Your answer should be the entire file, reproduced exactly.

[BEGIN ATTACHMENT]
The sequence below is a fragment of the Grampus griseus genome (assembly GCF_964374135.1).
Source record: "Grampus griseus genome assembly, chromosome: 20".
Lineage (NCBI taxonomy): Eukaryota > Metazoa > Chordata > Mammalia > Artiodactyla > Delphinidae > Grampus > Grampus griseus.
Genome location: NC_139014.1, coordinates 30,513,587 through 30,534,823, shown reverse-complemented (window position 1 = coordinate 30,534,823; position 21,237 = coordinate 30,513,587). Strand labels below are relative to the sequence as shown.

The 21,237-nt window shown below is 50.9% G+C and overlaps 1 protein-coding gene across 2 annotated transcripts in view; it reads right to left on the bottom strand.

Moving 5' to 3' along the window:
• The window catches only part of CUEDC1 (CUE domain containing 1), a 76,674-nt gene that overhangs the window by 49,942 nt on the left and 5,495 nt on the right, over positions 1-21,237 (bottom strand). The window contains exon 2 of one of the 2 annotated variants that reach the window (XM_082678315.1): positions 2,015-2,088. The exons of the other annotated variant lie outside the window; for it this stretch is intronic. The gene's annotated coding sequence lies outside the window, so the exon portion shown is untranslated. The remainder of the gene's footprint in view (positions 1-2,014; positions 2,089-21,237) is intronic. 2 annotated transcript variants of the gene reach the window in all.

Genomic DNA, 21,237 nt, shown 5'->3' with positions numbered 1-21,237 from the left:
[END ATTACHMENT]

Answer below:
The sequence below is a fragment of the Grampus griseus genome (assembly GCF_964374135.1).
Source record: "Grampus griseus genome assembly, chromosome: 20".
Lineage (NCBI taxonomy): Eukaryota > Metazoa > Chordata > Mammalia > Artiodactyla > Delphinidae > Grampus > Grampus griseus.
Genome location: NC_139014.1, coordinates 30,513,587 through 30,534,823, shown reverse-complemented (window position 1 = coordinate 30,534,823; position 21,237 = coordinate 30,513,587). Strand labels below are relative to the sequence as shown.

The 21,237-nt window shown below is 50.9% G+C and overlaps 1 protein-coding gene across 2 annotated transcripts in view; it reads right to left on the bottom strand.

Moving 5' to 3' along the window:
• The window catches only part of CUEDC1 (CUE domain containing 1), a 76,674-nt gene that overhangs the window by 49,942 nt on the left and 5,495 nt on the right, over positions 1-21,237 (bottom strand). The window contains exon 2 of one of the 2 annotated variants that reach the window (XM_082678315.1): positions 2,015-2,088. The exons of the other annotated variant lie outside the window; for it this stretch is intronic. The gene's annotated coding sequence lies outside the window, so the exon portion shown is untranslated. The remainder of the gene's footprint in view (positions 1-2,014; positions 2,089-21,237) is intronic. 2 annotated transcript variants of the gene reach the window in all.

Genomic DNA, 21,237 nt, shown 5'->3' with positions numbered 1-21,237 from the left: